How To Become a Great Supporter on and off Social Media…namely Twitter!

Hello Twitter!  Hello Facebook!  Hello all you other fantastically, engaging social media forums (many of which I’m not familiar with at all).  Lastly, hello to all you wonderful people who utilize these mediums with great success.

Since the inception of MySpace, Facebook, Twitter and numerous other social media forums, we are now living in an age of unlimited ways to market ourselves, our products, our life, and everything about, and around us. (I, for one don’t think this over-sharing of information is at all safe or a good idea, by the way.  I use social media STRICTLY for marketing and business purposes only).

Martin Luther King, Jr. once said, “I will never be what I ought to be until you are what you ought to be.”  What does that mean to?  Well, to me it means that we all need one another and that if I am to reach my highest potential, I cannot stand and look down on you, step over you, or leave you behind on my journey to success.  I have to lift you up, propel you, and even let you stand on my shoulders if need be, so you can reach your highest potential, because once again, I can’t be truly successful until you are truly successful…my equal, standing right beside me.  Repeat after me: I AM MY BROTHERS KEEPER!  It would do some well to remember this.

If you’re on social media, I am all for you tooting your own horn.  You guys already know this…I write about it, I tweet about it, I live it.  But, we also need to realize that “spreading the wealth, sharing someone else’s word,” is also the way to get us where we need to be.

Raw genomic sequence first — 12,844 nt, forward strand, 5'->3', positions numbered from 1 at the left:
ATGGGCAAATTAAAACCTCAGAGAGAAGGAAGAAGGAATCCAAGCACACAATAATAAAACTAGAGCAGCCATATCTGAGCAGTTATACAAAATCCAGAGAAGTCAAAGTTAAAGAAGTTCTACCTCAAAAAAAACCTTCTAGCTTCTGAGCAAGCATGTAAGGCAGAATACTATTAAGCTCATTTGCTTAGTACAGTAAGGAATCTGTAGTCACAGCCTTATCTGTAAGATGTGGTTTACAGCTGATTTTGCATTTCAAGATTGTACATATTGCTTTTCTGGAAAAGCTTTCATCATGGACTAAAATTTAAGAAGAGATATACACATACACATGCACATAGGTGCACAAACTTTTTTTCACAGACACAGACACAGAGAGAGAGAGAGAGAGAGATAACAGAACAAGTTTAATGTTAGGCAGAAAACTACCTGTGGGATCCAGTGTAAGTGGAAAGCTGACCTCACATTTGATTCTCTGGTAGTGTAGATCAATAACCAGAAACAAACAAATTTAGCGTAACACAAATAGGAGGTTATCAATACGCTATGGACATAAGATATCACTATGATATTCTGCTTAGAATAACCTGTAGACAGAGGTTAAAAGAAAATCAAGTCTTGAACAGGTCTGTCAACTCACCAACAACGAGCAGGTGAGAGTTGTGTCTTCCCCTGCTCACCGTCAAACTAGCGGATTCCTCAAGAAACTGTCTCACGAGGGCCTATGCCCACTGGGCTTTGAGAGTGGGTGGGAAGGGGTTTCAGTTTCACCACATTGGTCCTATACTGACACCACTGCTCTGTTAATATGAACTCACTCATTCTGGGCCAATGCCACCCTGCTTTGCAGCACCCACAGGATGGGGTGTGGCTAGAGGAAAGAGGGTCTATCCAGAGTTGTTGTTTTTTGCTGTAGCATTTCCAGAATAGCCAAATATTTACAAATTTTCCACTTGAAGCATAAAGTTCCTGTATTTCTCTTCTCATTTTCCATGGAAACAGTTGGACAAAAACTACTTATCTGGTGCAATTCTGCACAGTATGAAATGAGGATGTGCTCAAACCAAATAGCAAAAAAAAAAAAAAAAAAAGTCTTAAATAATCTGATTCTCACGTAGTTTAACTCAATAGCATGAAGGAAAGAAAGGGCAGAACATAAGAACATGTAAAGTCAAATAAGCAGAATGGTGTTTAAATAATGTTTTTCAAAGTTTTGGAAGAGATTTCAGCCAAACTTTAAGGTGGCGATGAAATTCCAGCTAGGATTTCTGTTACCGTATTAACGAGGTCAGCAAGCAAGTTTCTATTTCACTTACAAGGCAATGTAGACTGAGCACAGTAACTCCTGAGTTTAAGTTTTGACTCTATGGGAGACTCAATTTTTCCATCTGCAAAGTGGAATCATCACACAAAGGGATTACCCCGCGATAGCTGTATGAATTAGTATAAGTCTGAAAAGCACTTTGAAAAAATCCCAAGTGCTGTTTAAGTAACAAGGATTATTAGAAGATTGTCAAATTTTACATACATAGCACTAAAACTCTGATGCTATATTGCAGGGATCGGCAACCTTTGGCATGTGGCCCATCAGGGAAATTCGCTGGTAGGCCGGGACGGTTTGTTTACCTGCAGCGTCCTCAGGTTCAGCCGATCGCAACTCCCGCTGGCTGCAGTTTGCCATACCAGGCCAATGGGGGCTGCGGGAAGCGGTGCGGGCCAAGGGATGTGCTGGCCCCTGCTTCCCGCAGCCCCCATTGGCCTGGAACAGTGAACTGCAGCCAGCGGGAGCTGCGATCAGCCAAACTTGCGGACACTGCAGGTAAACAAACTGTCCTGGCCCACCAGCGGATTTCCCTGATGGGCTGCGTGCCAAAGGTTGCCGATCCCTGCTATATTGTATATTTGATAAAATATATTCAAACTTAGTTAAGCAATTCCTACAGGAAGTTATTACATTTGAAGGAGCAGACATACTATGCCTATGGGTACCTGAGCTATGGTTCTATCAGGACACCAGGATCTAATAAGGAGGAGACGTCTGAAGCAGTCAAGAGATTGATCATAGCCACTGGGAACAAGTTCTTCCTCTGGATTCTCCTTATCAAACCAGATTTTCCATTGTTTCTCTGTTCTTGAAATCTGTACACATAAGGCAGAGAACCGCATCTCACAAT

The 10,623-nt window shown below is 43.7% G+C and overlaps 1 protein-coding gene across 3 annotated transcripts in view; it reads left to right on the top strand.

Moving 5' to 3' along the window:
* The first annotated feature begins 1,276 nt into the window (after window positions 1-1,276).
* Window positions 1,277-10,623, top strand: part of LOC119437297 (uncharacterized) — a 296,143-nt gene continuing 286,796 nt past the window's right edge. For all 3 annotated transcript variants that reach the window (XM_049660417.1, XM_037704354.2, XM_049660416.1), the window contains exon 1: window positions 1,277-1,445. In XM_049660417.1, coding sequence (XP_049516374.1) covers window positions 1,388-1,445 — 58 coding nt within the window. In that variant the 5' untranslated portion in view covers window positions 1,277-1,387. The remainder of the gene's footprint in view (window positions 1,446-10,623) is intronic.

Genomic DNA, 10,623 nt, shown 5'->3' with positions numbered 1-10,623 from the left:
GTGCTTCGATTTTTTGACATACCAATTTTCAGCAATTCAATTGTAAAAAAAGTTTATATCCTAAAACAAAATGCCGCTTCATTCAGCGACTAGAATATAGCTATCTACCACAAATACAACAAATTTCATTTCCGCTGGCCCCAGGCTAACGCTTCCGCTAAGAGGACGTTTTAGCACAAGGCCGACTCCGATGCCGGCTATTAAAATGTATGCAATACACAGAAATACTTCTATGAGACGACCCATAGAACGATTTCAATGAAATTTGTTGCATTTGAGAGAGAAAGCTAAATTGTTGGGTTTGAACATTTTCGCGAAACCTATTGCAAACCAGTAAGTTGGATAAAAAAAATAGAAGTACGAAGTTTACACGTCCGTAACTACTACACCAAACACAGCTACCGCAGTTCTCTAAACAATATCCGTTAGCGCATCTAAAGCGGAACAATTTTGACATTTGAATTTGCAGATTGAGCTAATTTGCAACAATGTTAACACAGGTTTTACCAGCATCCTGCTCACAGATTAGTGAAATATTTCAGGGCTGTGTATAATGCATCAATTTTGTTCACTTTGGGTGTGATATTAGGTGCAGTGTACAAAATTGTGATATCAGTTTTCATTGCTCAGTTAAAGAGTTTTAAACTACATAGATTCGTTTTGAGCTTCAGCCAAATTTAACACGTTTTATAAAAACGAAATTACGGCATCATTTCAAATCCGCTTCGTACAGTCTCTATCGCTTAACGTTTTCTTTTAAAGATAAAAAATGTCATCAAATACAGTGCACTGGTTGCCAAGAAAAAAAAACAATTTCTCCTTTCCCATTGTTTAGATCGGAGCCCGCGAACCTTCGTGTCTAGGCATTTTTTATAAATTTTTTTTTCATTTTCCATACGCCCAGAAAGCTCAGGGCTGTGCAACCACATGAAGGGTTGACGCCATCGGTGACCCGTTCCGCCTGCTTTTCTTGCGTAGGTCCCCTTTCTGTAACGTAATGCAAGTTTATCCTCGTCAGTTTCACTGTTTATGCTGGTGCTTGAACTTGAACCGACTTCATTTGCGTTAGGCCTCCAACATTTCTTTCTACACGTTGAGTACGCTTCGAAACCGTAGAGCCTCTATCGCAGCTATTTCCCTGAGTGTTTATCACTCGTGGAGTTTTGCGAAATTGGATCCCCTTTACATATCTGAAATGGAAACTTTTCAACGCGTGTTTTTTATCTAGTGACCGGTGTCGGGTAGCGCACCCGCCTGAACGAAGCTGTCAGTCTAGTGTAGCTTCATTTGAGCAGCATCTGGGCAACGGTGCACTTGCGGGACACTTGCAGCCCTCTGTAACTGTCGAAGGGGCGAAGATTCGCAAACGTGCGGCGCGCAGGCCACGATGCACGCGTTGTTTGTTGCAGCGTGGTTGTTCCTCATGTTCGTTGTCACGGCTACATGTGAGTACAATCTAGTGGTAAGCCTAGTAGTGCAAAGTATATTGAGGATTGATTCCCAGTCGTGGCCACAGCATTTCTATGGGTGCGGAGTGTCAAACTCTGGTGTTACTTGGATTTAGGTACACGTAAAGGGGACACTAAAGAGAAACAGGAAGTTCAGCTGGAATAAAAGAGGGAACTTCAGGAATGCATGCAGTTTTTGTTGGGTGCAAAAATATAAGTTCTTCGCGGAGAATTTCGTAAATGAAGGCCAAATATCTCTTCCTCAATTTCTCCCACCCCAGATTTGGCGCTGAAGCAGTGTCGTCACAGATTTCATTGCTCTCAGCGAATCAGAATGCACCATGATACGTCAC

I like to think of myself as being a great supporter of others.  I work at it truly hard, I do.  It’s extremely important to me that we all succeed, because something inside of me cannot truly feel successful, if you aren’t just as successful.

So, if you aren’t already, here is how you too, can become a GREAT SUPPORTER of others on and off Social Media…namely Twitter.

TOOT YOUR OWN HORN, BUT TOOT THE HORN OF OTHERS, AS WELL:  It’s ludicrous to think that as authors, artists, musicians, etc., that we are not going to tell the world about what we do.  That’s crazy!  I, for one, am definitely not working as hard as I am to sit quietly and not share with the world my hard work.  BUT, I know that there are others who are working just as hard, just as tirelessly as I am to get their work out to the masses, too, so I spend as much time tooting the horn of others as I do my own.